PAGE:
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informant

[in-fawr-muh nt] /ɪnˈfɔr mənt/
noun
1.
a person who informs or gives information; informer.
2.
a person who supplies social or cultural data in answer to the questions of an investigator.
3.
Linguistics. a native speaker of a language who supplies utterances and forms for one analyzing or learning the language.
Origin of informant
1655-1665
1655-65; < Latin infōrmant- (stem of infōrmāns) present participle of infōrmāre. See inform1, -ant
Can be confused
informant, informer.
Synonyms
1. source, adviser, tipster.
Dictionary.com Unabridged
Based on the Random House Dictionary, © Random House, Inc. 2015.
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Examples from the Web for informant
Contemporary Examples
Historical Examples
  • The hut was occupied by a Malay and his wife, from whom our informant gathered the following extraordinary account.

    Mythical Monsters Charles Gould
  • The informant has always met with misfortune, accident—whatever you like to call it.

    The Night Riders Ridgwell Cullum
  • "Generally not, because we find that somebody is ill from before and then we know what is going to happen" said my informant.

  • He had partisans in the Assembly, and an informant on the committee to introduce legislation.

    The Siege of Boston Allen French
  • This being done, a member of a family established at Konia is, according to my informant, to be declared Sultan.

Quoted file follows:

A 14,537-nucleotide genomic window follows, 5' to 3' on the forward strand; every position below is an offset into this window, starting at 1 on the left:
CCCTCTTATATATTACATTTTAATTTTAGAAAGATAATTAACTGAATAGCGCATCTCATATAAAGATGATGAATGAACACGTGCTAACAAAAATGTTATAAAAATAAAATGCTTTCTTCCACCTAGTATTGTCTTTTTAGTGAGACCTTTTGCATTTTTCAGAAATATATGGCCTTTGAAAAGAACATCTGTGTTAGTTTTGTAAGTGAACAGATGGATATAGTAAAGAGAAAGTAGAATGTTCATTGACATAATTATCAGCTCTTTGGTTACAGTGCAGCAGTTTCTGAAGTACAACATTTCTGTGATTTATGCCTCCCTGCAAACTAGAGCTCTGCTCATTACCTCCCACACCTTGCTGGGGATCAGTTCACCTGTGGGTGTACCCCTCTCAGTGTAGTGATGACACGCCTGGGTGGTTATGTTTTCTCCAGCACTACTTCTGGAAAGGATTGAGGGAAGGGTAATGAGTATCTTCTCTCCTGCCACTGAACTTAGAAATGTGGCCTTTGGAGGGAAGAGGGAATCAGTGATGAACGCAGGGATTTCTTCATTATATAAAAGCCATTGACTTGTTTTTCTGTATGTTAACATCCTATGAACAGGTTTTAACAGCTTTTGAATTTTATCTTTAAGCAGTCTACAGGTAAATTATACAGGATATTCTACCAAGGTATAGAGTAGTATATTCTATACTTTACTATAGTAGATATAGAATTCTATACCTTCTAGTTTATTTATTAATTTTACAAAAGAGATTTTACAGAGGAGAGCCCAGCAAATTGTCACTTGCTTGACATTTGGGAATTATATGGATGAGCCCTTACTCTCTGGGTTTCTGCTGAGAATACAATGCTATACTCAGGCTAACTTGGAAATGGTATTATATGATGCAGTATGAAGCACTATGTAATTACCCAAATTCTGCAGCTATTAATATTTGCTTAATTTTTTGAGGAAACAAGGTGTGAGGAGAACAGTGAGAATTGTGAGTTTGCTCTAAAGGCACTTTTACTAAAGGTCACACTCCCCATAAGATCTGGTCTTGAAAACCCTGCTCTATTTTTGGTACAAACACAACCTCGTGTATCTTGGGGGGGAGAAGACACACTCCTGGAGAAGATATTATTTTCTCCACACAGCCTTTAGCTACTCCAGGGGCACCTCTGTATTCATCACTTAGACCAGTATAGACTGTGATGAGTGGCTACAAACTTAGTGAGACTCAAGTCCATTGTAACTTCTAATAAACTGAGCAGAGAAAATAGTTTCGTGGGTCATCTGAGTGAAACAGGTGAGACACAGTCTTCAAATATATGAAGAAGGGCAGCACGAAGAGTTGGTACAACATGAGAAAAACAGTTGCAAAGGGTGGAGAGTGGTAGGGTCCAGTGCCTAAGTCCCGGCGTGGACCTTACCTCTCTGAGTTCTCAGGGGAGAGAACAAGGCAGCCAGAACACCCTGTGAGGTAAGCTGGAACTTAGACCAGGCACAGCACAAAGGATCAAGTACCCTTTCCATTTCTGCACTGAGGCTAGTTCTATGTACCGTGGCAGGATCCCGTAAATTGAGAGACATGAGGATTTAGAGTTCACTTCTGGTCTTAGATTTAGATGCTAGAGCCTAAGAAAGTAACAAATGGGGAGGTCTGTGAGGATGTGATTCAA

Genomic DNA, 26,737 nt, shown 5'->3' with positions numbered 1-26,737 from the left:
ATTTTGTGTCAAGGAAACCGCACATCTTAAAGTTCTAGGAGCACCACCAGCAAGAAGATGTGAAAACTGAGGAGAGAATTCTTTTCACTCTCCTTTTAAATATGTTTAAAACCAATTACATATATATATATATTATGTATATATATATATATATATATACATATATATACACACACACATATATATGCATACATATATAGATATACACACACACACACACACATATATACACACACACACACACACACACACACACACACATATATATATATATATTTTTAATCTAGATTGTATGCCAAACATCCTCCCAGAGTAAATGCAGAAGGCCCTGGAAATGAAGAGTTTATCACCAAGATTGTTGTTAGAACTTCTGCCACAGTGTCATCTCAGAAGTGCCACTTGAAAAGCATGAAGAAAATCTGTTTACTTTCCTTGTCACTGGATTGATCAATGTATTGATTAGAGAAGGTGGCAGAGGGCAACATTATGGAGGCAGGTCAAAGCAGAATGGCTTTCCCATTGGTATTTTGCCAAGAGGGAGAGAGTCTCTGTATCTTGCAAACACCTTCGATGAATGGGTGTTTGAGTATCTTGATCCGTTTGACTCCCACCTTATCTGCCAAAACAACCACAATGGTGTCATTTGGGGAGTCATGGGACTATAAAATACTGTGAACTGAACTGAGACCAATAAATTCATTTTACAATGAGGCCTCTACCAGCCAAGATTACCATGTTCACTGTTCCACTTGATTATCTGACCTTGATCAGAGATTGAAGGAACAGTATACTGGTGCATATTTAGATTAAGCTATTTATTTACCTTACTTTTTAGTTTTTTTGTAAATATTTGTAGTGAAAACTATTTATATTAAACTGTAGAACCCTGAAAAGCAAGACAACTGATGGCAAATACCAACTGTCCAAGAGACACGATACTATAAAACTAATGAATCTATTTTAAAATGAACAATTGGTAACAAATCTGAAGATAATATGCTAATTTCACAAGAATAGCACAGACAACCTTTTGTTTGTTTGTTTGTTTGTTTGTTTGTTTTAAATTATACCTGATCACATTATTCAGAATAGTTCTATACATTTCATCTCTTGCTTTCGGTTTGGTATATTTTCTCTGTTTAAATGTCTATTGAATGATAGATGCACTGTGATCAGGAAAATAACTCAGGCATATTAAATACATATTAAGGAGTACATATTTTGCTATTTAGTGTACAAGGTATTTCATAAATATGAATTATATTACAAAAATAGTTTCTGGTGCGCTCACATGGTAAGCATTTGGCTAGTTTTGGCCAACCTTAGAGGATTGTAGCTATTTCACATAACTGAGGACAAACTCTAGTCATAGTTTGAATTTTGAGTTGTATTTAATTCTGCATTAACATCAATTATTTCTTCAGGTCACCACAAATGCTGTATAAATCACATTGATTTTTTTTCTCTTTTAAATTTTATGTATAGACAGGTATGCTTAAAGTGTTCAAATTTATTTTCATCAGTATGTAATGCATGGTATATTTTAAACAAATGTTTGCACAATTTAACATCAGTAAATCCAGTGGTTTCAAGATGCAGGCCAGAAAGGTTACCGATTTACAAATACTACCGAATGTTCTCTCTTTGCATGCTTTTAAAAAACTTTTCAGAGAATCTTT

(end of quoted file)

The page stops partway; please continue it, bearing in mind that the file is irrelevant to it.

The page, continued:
British Dictionary definitions for informant

informant

/ɪnˈfɔːmənt/
noun
1.
a person who gives information about a thing, a subject being studied, etc
Collins English Dictionary - Complete & Unabridged 2012 Digital Edition
© William Collins Sons & Co. Ltd. 1979, 1986 © HarperCollins
Publishers 1998, 2000, 2003, 2005, 2006, 2007, 2009, 2012
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Word Origin and History for informant
n.

1660s, "someone or something that supplies information," from Latin informantem (nominative informans), present participle of informare (see inform). Meaning "one who gives information to the authorities, informer" is from 1783. As an adjective from 1890. The older noun was informer.

Online Etymology Dictionary, © 2010 Douglas Harper
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14
17
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